The “White Terror” and Open Air Schools in Albany

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At the beginning of the 1900s the disease that was most feared was the “White Terror” – tuberculosis.   Panic gripped the nation; tuberculosis (a/k/a the “wasting disease” or “consumption”) was the single largest cause of death in the U.S.  If you contracted TB it was considered to be a death sentence (1 in 7 Americans died from tuberculosis in the late 19th and early 20th centuries).  Although the cause had been discovered in the 1880s (TB bacilli) there was no surefire real cure.

The TB sanatorium was the only answer for decades.  The first one was started by Dr. Edward Trudeau* (great grandfather of “Doonesbury” cartoonist Garry Trudeau) in 1885 in Saranac Lake.  It involved a strict regimen  of rest, exercise,  plentiful wholesome food and fresh air.. LOTS of fresh air.

The idea of using a similar regimen to prevent TB among children who were at greatest risk of contracting the disease was pioneered in Germany in 1904  It held hope; sorely lacking thus far, and swept across Europe and into the U.S. like wildfire. By 1908 a variation of this treatment was being used in Albany.

2 (2)The first “open air school”,  a make-shift operation at the South End Dispensary at the corner of Westerlo and Ash Grove Place, in the  heart of the immigrant community,  was opened with about 20 grade school age kids.  It was operated jointly by the City’s Anti-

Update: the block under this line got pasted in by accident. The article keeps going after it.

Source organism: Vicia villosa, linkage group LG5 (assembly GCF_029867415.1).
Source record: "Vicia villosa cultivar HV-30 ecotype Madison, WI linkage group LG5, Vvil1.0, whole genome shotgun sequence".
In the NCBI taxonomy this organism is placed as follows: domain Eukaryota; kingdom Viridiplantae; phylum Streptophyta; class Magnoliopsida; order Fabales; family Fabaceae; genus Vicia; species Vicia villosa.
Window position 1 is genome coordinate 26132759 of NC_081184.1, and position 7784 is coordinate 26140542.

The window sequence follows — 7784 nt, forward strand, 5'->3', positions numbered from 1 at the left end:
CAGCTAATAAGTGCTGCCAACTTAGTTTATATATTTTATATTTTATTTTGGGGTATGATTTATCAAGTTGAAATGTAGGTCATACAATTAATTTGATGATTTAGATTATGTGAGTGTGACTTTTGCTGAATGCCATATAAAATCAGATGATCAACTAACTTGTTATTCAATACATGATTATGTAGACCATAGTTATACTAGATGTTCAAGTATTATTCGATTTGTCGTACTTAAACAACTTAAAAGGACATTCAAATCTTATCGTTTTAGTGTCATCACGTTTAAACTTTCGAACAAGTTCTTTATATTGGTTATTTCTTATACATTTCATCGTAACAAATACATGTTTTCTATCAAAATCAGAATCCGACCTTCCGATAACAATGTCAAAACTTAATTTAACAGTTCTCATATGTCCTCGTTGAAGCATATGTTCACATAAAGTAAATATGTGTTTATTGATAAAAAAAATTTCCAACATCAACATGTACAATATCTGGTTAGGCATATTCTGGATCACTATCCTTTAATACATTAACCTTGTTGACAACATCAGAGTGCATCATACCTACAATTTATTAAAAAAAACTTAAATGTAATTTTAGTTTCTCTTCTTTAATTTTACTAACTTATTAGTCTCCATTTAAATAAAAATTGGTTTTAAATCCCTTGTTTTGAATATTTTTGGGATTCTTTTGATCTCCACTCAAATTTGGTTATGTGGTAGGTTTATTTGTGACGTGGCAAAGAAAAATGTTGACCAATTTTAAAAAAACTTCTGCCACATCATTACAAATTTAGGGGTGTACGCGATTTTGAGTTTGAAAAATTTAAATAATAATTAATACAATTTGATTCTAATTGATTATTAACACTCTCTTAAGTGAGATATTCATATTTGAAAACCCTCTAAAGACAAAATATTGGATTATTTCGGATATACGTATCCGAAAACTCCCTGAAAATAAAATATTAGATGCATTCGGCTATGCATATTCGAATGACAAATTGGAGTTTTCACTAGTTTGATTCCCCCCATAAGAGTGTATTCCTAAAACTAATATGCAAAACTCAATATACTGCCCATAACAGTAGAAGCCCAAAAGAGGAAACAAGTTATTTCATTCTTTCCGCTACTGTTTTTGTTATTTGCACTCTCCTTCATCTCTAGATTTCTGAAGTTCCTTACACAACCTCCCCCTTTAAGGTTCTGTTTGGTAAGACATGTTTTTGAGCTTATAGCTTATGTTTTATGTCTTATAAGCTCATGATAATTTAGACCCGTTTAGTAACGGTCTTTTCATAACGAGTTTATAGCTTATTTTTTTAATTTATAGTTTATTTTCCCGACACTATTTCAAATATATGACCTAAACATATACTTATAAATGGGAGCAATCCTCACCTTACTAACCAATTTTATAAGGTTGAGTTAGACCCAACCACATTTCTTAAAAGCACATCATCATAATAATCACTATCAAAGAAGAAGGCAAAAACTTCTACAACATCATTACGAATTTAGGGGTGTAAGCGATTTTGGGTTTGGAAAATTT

tuberculosis Committee and the Board of Education.

 

 

 

Soon the entire responsibility shifted to the Board and by 1910 another open air class room (sometimes called a “preventorium”) with about 30 kids was  established in School 6 on Second St. in Arbor Hill.  2 (3)

In each setting the regimen was the same – lots of sunlight (thought to be a disinfectant), sufficient wholesome food (lots of milk), exercise, rest and fresh air.

3Finally in 1914, when a new School 14 was opened on Trinity Place, it had a purpose-built open air school on its roof that could accommodate about 50-60 kids. There was a class room with a roof, a fixed wall and 3 walls of windows that were usually open, regardless of season or temperature. There was no heat and children wore the equivalent of snowsuits, mittens and hoots. Additionally there was a kitchen, separate dining room and shower rooms for boys and girls.

“Sitting out bags” were a thing in open air schools. The largest manufacturer in the country was Huyck Mills, just across the way in Rensselaer; the children featured in their ads were from Albany’s School 14. They were described as “brown, pliable, hairy felt-like cloth”.

A key feature was a roof terrace, off the class room; completely open except for a sheltered roof area off to the side under which were stored cots and blankets for sleeping outside on days without rain or snow. The roof terrace was described as playground far above the dust and dirt of the streets, “open to the sky and the sun with inspiring view of the Cathedral spires and the battlements of the State Capitol and City Hall tower”.